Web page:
Introduction to Fundamental Analysis

Part 7 Introduction to Fundamental Analysis
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What is Fundamental Analysis? Well, it is basically an attempt to understand what something is actually worth. It is trying to understand a market or an asset’s intrinsic value in the present and in the future.

With fundamental analysis the aim is to get ahead of the market by identifying whether an asset is trading below its intrinsic price so you can buy low and sell high. We are not talking about timing here -that’s where Technical Analysis plays a big part.

What we are saying is that we have undertaken a fundamental analysis of an asset, that leads us to believe that it’s future value will be higher than it is now.

In this unit we will cover these key concepts:

  • Top Down vs Bottom analysis
  • Qualitative vs Quantitative analysis
  • Fundamental analysis in different markets

Table of Contents

Top Down Analysis

The top down approach looks at the broad analysis metrics, things such as macro-economics. This would include such things as

  • Interest rates
  • GDP
  • Unemployment rates
  • Inflation
  • Money flows

In a global economy this also very often will include factors such as trade and capital flows (balance of payments) and geopolitical factors.

Going down the scale a bit further, but still top down, this could mean analysing whole market sectors or industries.

The top down approach is good for identifying long term trends or market cycles.

Because of the scale of this analysis, timing is very difficult to get right. However, good top down analysis when applied to investing over the very long term can be profitable.

A good example of this is the Tech sector. Despite the boom and bust of the dot.com bubble of early 2000, the overriding trend of technology was inescapable. Over the subsequent decades, these investments were by far the biggest winners, despite any ups and downs in any one year.

Bottom Up Analysis

A bottom up approach is about focusing on the details and really drilling down into all the factors that can affect an asset on a micro level.

This approach is suited to assets that can be analysed in this level of detail – company stocks being the best example.

This approach can again be divided into two main categories: qualitative and quantitative.

Qualitative

These are the factors that are not easily measured but are still important in determining value. Factors can include:

  • Economic moat: The difficulty for competitors to break into the market.
  • Goodwill and intangible assets: This is the value of that company’s brand, the trust that it’s customers have in it, its reputation and relationships, patents, trade secrets and so on. This may seem hard to quantify but it can be a huge asset. Coca Cola’s Goodwill was valued at over $26B at the end of 2019.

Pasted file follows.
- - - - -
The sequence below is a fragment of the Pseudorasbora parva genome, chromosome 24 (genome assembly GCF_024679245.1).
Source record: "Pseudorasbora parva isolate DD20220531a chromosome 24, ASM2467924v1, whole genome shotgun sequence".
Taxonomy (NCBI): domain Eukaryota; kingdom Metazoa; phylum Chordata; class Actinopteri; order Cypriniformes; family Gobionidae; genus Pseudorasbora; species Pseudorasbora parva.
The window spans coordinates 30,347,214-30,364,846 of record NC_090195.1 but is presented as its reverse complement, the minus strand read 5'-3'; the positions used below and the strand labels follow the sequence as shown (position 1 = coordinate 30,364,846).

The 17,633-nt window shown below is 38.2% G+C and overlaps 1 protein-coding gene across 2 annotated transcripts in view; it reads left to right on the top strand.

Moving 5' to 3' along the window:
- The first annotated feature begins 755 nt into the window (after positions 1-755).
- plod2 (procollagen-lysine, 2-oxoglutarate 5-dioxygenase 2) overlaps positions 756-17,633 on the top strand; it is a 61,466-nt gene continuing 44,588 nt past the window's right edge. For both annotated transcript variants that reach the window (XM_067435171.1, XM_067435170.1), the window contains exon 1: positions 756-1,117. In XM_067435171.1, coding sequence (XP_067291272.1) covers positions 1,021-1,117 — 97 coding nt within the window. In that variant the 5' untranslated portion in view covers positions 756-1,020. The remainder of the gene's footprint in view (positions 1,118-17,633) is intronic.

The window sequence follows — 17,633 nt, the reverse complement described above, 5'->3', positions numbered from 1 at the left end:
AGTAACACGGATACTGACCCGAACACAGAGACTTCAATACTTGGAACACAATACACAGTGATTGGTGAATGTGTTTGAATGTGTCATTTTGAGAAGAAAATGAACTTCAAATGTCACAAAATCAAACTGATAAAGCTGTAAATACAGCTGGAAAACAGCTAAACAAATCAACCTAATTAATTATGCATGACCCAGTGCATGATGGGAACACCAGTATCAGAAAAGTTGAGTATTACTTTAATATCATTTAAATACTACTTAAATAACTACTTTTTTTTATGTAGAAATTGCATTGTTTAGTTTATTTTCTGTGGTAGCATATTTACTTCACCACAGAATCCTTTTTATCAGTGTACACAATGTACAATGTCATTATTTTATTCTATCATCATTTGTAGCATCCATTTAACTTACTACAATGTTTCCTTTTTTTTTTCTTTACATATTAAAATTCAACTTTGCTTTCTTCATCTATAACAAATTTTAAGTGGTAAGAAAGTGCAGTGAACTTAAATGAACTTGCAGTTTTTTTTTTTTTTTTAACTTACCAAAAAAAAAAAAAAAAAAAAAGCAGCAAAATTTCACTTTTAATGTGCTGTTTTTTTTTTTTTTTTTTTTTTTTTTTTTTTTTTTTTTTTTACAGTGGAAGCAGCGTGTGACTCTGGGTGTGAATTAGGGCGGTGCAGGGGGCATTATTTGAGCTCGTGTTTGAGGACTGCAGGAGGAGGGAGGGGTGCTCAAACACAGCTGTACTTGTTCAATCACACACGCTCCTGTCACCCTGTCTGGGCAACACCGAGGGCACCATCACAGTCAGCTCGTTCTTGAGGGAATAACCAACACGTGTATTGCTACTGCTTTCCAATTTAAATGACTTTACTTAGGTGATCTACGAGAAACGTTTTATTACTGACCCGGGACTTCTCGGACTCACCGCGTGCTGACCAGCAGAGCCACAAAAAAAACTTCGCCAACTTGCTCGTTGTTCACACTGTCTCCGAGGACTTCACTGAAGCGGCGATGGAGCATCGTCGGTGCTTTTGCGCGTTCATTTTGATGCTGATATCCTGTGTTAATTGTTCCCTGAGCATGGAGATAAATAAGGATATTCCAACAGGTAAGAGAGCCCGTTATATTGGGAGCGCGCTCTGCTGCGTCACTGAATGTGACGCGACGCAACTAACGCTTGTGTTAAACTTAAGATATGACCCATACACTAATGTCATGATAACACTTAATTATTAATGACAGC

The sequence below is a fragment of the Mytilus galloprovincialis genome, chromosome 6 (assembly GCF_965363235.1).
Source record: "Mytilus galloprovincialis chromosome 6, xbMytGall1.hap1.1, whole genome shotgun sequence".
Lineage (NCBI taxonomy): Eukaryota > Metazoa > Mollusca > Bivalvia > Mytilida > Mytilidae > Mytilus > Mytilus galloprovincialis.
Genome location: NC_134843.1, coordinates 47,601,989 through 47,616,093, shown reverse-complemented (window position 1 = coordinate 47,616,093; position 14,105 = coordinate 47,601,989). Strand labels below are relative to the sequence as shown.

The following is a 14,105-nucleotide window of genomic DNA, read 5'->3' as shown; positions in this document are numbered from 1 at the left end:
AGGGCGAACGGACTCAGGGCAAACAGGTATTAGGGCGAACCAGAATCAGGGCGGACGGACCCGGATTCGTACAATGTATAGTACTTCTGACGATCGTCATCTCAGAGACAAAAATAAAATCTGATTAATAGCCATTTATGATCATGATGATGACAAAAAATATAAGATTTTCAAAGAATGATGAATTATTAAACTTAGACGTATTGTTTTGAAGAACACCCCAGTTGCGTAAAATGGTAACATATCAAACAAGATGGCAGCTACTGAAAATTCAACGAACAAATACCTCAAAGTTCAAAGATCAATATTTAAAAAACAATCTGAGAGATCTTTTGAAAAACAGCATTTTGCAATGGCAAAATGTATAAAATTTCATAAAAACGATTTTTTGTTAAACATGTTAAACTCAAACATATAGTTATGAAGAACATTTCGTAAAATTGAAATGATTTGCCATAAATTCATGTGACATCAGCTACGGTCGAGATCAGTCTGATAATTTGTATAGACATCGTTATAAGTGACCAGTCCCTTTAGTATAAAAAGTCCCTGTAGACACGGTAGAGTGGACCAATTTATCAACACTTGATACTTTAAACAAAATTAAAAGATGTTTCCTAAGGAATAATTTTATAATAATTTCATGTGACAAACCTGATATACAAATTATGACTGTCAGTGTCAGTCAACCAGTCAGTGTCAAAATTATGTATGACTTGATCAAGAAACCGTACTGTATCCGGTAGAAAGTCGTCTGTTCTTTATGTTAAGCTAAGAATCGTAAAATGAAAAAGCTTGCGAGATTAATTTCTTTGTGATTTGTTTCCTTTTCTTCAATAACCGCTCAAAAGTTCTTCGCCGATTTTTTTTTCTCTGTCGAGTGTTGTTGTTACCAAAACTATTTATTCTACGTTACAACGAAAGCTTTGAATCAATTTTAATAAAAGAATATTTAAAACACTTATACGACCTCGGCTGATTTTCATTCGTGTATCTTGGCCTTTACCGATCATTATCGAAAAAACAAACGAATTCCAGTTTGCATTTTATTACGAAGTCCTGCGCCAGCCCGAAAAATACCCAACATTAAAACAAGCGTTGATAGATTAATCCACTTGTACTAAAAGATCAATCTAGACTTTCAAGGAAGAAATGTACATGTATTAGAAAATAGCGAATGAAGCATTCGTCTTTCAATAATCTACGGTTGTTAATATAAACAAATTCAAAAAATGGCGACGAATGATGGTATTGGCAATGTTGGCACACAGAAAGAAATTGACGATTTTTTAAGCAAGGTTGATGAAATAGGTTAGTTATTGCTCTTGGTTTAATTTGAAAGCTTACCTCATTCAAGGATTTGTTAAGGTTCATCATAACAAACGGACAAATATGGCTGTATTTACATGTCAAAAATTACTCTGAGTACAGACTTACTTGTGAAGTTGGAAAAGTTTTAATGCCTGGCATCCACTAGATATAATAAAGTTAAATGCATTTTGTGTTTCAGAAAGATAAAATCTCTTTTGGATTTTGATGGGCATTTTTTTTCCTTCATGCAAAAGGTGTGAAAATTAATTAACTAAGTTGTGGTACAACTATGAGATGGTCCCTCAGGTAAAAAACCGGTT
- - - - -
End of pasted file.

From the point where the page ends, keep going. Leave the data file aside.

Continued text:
• Management: Good management can greatly affect a company’s future performance.
  • Technological breakthroughs: In this modern economy technological changes can mean significant market advantages for first movers.

Quantitative

These are all metrics that can be directly measured and comprise the most well known fundamental analysis tools. Again, in the example of company stocks these are factors such as: Assets, Liabilities, Revenue, Earnings, Cash Flow, Momentum (The change in velocity of the key metrics).

These factors, despite being published publicly by many companies can be very difficult to decipher due to the complexity of accounting methods and reporting. As such a range of common ratios or measures are used by investors to get an overview of the soundness and prospects of a company.

Fundamental Analysis For Company Stocks

Fundamental analysis is a key element in the decision making process for investing in individual companies. By investing in successful companies we hope to increase our capital and earn a portion of the profits.

But what makes a company successful? This is more difficult to understand as it is more than just profits. Some of the world’s biggest companies took many years to make a profit and yet still saw their valuations rise.

This is because what a company is worth is more than just its current earnings and profitability, it should also consider its growth potential as well as is debt overhead.

Common Stock Analysis Metrics

There are a range of commonly used metrics for analysing a company’s fundamentals. There are many of them out there but we will highlight some of the most common ones.

These are useful to know as they are readily available for most of the bigger companies and are generally applied in a standard way making comparisons between stocks easier.

Earnings Per Share (EPS):

EPS is net income divided by the number of outstanding shares. This is one of the most simple metrics to show if a company is actually making money.